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NASCAR Truck: Christopher Bell claims fourth win of season

Christopher Bell celebrates in victory lane at Pocono Raceway after winning the Overton's 150 on July 29, 2017 (photo courtesy of Getty Images for NASCAR).

Christopher Bell celebrates in victory lane at Pocono Raceway after winning the Overton’s 150 on July 29, 2017 (photo courtesy of Getty Images for NASCAR).

By AMANDA VINCENT

With a win in the Overton’s 150 at Pocono Raceway in Long Pond, Pa., on Saturday, Christopher Bell has won a third of the NASCAR Camping World Truck Series races, so far, in 2017. Saturday’s win was his fourth win, 12 races into the season. With his latest victory. Byron took the points lead from Johnny Sauter.

“It was really tough, but my guys do the best, and they take really good care of me,” Bell said. “Rudy (Fugle, crew chief) does a great job on the pit box and Tony (Hirschman, spotter) does a great job on top. I can’t say enough to be able to drive for Kyle Busch Motorsports; this SiriusXM Tundra was excellent. I’m glad we were ale to get SiriusXM to victory lane; we’ve had them on the truck a lot, but we haven’t been able to win. I have to thank our partners at Toyota, JBL, TRD and everyone back at KBM, all the guys back in the fab shop that build these super-fast Tundras and Joe Gibbs Racing. It’s just, really, a pleasure to drive for them.”

Pole winner Ben Rhodes tied his career-best with a second-place finish, Ryan Truex was third, John Hunter Nemechek was fourth, and Johnny Sauter rounded out the top-five after starting the race in the back.

Busch led the first half of the 60-lap race, taking the lead from Rhodes on the opening lap and winning both of the first two 15-lap stages. Several drivers utilized a pit strategy of pitting with four or five laps remaining in the second stage and staying out between the second and third stages. As a result, after leading all of the first two stages, Busch restarted 9th at the beginning of stage three, also losing two positions to Byron and Nemechek, who took two tires to Busch’s four.

“I knew pitting at lap 30 was the right thing to do, because we were able to get the stage points and then still pit and get tires,” Bell said. “There were guys that pitted before the stage-end, and it made it pretty tough, because they restarted pretty far back. It’s just awesome to look in the grandstands and see all the people — the people are why we’re racing — so thank you to all of the people that came out today and hope you enjoyed the show.”

Busch’s race efforts ended in the early laps of stage three when his truck backed into the wall on lap 36 after contact with Justin Haley.

Aside from the two cautions that separated the race’s stages, the yellow flag waved two other times, both for wrecks involving Kyle Busch Motorsports trucks. Busch’s teammate Noah Gragson wrecked with Kaz Grala on lap 40. Chase Briscoe also was involved but sustained minimal damage. The race had already gone at least somewhat downhill for Gragson when he was held on pit road for a lap between the first two stages for pitting outside his pit stall. He had gotten that lap back at the end of stage two.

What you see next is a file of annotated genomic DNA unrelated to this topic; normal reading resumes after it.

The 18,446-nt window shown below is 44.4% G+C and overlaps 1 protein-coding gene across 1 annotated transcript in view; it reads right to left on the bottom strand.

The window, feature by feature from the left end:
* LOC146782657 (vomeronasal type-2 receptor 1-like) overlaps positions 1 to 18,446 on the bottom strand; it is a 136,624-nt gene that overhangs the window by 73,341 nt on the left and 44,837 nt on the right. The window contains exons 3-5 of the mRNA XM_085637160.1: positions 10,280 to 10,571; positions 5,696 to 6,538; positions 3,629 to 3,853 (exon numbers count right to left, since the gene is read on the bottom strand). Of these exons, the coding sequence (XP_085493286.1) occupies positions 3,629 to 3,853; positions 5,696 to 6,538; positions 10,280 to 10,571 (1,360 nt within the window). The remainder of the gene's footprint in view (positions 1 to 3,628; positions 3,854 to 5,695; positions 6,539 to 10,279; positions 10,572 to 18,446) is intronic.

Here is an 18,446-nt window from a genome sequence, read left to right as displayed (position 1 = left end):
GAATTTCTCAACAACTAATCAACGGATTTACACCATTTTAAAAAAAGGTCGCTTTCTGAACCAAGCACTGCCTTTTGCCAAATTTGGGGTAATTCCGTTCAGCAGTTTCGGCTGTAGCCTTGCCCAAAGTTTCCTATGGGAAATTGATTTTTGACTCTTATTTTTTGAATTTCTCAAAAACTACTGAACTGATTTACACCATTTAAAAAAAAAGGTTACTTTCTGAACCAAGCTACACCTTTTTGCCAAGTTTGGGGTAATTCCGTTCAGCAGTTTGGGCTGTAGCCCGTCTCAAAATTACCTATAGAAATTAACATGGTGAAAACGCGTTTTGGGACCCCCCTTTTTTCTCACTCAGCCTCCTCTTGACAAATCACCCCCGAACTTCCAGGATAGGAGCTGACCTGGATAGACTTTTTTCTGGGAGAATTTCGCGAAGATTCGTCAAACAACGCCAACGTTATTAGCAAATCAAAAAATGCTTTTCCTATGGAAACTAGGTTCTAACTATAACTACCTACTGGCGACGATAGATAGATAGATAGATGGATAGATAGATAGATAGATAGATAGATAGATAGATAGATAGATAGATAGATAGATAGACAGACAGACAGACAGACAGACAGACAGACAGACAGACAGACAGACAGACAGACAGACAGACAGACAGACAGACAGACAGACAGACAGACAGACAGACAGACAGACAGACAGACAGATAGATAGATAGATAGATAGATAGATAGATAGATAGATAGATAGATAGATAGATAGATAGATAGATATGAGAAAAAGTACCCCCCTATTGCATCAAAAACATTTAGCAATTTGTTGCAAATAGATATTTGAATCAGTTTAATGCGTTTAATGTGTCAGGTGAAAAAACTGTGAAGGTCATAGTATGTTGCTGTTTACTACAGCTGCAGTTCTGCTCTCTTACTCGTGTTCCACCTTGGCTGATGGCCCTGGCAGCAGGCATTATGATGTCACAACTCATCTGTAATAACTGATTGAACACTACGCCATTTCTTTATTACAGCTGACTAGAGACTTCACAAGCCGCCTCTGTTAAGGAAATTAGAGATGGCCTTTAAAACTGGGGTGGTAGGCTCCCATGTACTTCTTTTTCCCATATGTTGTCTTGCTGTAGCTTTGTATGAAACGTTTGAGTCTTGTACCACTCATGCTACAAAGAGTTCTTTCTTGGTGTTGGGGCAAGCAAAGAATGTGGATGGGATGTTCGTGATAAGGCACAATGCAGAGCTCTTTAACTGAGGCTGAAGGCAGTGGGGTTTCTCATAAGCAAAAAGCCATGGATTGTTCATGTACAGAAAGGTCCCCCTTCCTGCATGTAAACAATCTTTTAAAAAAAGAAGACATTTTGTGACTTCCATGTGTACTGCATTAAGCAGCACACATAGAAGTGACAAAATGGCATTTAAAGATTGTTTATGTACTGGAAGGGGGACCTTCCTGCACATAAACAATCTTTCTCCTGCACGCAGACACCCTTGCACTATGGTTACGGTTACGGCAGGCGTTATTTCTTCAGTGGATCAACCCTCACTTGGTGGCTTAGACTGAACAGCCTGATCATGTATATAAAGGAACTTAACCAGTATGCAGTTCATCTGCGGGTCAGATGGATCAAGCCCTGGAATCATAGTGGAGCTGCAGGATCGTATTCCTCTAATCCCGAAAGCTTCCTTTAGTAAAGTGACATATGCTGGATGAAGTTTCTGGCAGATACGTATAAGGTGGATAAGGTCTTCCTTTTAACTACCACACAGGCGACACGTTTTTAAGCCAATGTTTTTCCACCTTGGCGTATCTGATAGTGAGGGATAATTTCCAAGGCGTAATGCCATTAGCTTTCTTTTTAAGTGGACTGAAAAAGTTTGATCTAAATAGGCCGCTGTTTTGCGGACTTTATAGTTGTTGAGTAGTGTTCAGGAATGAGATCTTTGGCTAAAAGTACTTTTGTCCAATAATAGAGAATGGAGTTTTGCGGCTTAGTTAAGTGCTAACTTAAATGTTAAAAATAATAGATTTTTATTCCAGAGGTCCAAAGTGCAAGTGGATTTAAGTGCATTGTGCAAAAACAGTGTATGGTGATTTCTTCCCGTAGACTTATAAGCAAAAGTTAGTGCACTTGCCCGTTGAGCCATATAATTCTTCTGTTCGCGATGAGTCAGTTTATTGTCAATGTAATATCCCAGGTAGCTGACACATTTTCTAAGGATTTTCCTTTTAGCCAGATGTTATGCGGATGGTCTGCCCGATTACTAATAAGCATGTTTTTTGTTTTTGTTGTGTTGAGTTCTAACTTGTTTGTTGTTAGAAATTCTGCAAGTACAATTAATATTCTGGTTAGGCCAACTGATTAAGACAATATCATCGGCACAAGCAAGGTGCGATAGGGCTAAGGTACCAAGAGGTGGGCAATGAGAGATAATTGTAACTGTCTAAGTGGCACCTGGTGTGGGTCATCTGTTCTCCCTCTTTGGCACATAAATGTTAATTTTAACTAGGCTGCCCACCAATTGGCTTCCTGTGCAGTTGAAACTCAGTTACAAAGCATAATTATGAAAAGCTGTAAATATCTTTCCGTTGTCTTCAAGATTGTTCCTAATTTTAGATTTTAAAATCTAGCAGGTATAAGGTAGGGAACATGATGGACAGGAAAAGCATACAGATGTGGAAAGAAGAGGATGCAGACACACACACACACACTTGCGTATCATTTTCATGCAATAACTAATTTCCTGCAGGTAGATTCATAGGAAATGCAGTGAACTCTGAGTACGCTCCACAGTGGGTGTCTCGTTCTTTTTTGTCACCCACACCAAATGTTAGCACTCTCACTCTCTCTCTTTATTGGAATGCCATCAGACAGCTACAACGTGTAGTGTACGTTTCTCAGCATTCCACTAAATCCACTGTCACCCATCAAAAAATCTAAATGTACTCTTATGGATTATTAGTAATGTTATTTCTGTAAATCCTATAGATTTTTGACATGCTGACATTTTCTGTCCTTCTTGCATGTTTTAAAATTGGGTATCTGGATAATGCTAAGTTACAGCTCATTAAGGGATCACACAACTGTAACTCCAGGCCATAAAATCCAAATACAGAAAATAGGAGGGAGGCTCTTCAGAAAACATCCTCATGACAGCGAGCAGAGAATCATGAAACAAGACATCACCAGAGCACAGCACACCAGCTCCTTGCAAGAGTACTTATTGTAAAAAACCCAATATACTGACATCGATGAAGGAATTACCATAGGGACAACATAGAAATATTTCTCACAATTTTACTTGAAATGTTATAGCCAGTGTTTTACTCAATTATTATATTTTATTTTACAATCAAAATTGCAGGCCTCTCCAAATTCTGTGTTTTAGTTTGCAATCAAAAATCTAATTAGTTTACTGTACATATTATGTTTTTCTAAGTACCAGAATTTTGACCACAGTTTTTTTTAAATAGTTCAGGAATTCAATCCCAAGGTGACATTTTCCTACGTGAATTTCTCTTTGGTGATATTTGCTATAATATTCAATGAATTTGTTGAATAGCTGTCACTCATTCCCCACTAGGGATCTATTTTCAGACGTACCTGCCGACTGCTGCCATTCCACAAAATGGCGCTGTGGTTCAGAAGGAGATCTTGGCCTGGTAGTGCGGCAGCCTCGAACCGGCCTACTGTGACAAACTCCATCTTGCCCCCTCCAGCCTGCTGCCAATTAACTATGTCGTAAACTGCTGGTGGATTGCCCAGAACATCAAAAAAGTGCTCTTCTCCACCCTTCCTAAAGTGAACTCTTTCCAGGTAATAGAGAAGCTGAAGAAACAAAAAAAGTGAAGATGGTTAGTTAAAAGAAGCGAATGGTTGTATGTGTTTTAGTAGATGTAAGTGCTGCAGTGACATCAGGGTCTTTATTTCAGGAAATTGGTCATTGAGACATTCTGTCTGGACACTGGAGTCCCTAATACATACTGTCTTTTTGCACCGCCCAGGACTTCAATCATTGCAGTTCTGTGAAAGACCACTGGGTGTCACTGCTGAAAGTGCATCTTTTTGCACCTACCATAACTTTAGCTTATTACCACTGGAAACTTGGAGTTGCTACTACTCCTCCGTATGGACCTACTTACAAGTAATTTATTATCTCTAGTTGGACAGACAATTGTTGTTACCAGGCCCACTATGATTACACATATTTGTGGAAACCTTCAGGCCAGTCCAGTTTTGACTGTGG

The pit strategy of pitting before the end of stage two and, then, staying out at stage-end, got Sauter the lead. After starting in the back for a mechanical repair after qualifying, Sauter had raced up to the 11th position by the end of the opening stage.

Nemechek took the lead from Sauter on a restart with 15 laps remaining, and a few laps later, Bell took second. Bell waged a side-by-side battle with Nemechek for the lead inside 10 laps to go, and Rhodes made the race for the lead a three-truck battle after he also got by Sauter.

“The only real passes that I made down the front straightaway were when they gave it to me, so it was pretty tough, because I wasn’t good enough with the side draft to be able to stall the guy beside me and clear him y the time I got to turn one,” Bell said. “Then, I looked in my mirror when we were side-by-side; we were just bringing all the other guys behind us with us, so I just kept trying to figure out where I was going to beat him at, and thankfully, I showed enough nose to where he didn’t get to the bottom of the tunnel turn, and then, it screwed up his exit off of two.”

Bell took the lead with six laps to go. A lap later, Rhodes took second.

Follow Auto Racing Daily on Twitter @AutoRacingDaily or like Auto Racing Daily on Facebook (Facebook.com/autorcngdaily). Amanda’s also on Twitter @NASCARexaminer and has a fan/like page on Facebook (Facebook.com/nascarexaminer)

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Posted by on July 29, 2017. Filed under Breaking News,Featured,NASCAR. You can follow any responses to this entry through the RSS 2.0. You can leave a response or trackback to this entry

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